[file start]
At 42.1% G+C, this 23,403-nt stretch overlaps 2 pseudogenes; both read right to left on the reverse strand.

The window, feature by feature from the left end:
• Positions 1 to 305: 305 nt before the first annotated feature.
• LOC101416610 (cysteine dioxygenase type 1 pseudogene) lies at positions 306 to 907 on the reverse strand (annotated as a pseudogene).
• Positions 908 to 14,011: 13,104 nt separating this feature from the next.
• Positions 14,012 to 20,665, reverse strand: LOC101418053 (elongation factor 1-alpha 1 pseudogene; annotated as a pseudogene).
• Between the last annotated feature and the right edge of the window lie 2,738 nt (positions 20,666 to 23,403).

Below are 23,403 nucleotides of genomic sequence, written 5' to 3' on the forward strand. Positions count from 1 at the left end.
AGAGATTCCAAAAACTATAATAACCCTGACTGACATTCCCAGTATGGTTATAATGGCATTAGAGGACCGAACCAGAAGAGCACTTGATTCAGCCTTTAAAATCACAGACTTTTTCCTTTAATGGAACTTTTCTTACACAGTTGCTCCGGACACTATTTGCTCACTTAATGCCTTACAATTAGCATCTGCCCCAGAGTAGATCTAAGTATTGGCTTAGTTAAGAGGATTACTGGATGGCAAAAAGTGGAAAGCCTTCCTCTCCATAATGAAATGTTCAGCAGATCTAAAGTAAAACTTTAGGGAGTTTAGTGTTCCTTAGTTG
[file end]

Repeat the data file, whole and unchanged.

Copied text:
At 42.1% G+C, this 23,403-nt stretch overlaps 2 pseudogenes; both read right to left on the reverse strand.

The window, feature by feature from the left end:
• Positions 1 to 305: 305 nt before the first annotated feature.
• LOC101416610 (cysteine dioxygenase type 1 pseudogene) lies at positions 306 to 907 on the reverse strand (annotated as a pseudogene).
• Positions 908 to 14,011: 13,104 nt separating this feature from the next.
• Positions 14,012 to 20,665, reverse strand: LOC101418053 (elongation factor 1-alpha 1 pseudogene; annotated as a pseudogene).
• Between the last annotated feature and the right edge of the window lie 2,738 nt (positions 20,666 to 23,403).

Below are 23,403 nucleotides of genomic sequence, written 5' to 3' on the forward strand. Positions count from 1 at the left end.
AGAGATTCCAAAAACTATAATAACCCTGACTGACATTCCCAGTATGGTTATAATGGCATTAGAGGACCGAACCAGAAGAGCACTTGATTCAGCCTTTAAAATCACAGACTTTTTCCTTTAATGGAACTTTTCTTACACAGTTGCTCCGGACACTATTTGCTCACTTAATGCCTTACAATTAGCATCTGCCCCAGAGTAGATCTAAGTATTGGCTTAGTTAAGAGGATTACTGGATGGCAAAAAGTGGAAAGCCTTCCTCTCCATAATGAAATGTTCAGCAGATCTAAAGTAAAACTTTAGGGAGTTTAGTGTTCCTTAGTTG